A single cholesterol-derived molecule, called 27-hydroxycholesterol (27HC), lurks inside your bloodstream and will increase your body fat, even if you don’t eat a diet filled with red meat and fried food.
That kind of diet, however, will increase the levels of 27HC and body weight.
“We found 27HC directly affects white adipose (fat) tissue and increases body fat, even without eating the diet that increases body fat,” reports University of Houston assistant professor of biology Michihisa Umetani in the journal Endocrinology.
First author of the paper, doctoral student Arvand Asghari, adds, “But it does need some help from the diet to increase body weight because it expands the capacity of the fat already in the body.”
Long term applications of the findings could lead researchers to a treatment that reduces the levels of 27HC, which could result in reduced capacity for making fat.
“We hope to develop a new therapeutic approach toward modulating 27HC levels to treat cholesterol and/or estrogen receptor-mediated diseases such as cardiovascular diseases, osteoporosis, cancer and metabolic diseases,” said Umetani, whose lab is part of the UH Center for Nuclear Receptors and Cell Signaling.
Prior to this research, 27HC was known as an abundant cholesterol metabolite, and Umetani’s group has reported its detrimental effects on the cardiovascular system, but its impact on obesity was not well known.
Role of estrogen receptors
Obesity is one of the main risk factors influencing cardiovascular disease worldwide in both men and women and estrogen plays a role in both sexes.
Menopause in females, with its accompanying decrease in estrogen, seems to hasten the increase in fat tissue because estrogen protects against adiposity and body weight gain.
In men, estrogens are also synthesized locally by conversion of testosterone, so they may also play important roles in the development of fat tissues in males.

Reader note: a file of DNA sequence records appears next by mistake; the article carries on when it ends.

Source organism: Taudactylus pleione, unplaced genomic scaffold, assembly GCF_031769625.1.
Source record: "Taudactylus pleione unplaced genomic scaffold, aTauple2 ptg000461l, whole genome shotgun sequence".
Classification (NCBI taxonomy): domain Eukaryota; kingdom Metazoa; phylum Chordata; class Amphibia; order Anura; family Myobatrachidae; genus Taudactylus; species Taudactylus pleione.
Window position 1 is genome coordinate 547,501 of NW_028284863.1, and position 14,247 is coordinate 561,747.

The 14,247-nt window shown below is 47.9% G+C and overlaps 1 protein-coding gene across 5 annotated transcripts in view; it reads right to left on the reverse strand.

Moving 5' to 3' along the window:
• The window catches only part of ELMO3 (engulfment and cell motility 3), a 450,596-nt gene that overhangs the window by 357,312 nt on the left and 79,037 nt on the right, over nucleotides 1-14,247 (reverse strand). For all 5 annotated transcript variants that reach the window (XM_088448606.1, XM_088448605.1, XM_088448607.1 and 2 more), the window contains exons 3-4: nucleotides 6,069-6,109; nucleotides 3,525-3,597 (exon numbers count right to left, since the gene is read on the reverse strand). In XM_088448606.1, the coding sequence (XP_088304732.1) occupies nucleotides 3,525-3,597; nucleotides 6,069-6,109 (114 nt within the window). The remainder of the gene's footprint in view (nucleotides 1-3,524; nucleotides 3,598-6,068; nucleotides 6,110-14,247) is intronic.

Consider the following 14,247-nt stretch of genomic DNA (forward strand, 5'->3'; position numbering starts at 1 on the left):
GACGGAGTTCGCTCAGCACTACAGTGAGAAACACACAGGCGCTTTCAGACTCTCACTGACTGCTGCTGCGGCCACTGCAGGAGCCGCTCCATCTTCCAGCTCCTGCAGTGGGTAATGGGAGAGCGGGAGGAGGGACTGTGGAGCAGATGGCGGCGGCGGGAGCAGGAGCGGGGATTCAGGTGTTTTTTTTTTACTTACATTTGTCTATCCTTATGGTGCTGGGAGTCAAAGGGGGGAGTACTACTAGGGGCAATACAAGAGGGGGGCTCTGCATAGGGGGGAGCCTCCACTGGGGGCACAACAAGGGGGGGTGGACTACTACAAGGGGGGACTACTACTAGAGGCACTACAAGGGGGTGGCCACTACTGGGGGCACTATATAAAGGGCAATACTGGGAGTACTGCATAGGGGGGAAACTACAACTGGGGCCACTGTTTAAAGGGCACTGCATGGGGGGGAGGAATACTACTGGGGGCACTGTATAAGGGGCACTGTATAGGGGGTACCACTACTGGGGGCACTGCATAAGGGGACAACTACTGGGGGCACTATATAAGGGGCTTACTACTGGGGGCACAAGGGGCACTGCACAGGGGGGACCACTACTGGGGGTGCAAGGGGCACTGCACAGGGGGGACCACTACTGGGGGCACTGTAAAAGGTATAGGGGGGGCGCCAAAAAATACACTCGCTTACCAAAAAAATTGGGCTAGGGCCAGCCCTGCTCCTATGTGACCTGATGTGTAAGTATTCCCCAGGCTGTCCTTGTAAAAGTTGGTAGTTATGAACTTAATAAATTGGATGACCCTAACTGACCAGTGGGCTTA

The molecule 27HC is inside your bloodstream and will increase your body fat, even if you don’t eat a high cholesterol diet. The image is credited to University of Houston.
“Estrogen receptors (ERα and ERβ) are members of the nuclear receptor superfamily and are present in adipocytes,” said Umetani. “Patients with a non-functional ERα are obese, and those that do not have ERα have increased fat tissue even when they eat the same amount of food, indicating that ERα is the important isoform in the regulation of adipose tissue by estrogen.”
The main function of 27HC in the liver is to reduce excess cholesterol. Previously, Umetani discovered that 27HC binds to estrogen receptors and acts as an inhibitor of ER action in the vasculature. It turned out that the effects by 27HC are tissue-specific, thus 27HC is the first identified naturally-produced selective estrogen receptor modulator, or SERM.
27-Hydroxycholesterol (27HC) is an abundant cholesterol metabolite and has detrimental effects on the cardiovascular system, while its impact on adiposity is not well known.
In this study, we found that elevations in 27HC cause increased body weight gain in mice fed a high-fat/high-cholesterol diet in an estrogen receptor (ER) α-dependent manner.
Regardless of diet type, body fat mass was increased by 27HC without changes in food intake or fat absorption. 27HC did not alter energy expenditure in mice fed a normal chow diet and increased visceral white adipose mass by inducing hyperplasia but not hypertrophy.
While 27HC did not augment adipocyte terminal differentiation, it increased the adipose cell population that differentiates to mature adipocytes.
RNA sequencing analysis revealed that 27HC treatment of mice fed a normal chow diet induces similar inflammatory gene sets as those seen after high-fat/high-cholesterol diet feeding, while there was no overlap in inflammatory gene expression among any other 27HC administration/diet change combination.
Histological analysis showed that 27HC treatment increased the number of total and M1-type macrophages in white adipose tissues. Thus, 27HC promotes adiposity by directly affecting white adipose tissues and by increasing adipose inflammatory responses. Lowering serum 27HC levels may lead to an approach targeting cholesterol to prevent diet-induced obesity.
University of Houston
Laurie Fickman – University of Houston
The image is credited to University of Houston.
Original Research: Closed access
“27-Hydroxycholesterol Promotes Adiposity and Mimics Adipogenic Diet-induced Inflammatory Signaling”. Arvand Asghari, Tomonori Ishikawa, Shiro Hiramitsu, Wan-Ru Lee, Junko Umetani, Linh Bui, Kenneth S Korach, Michihisa Umetani.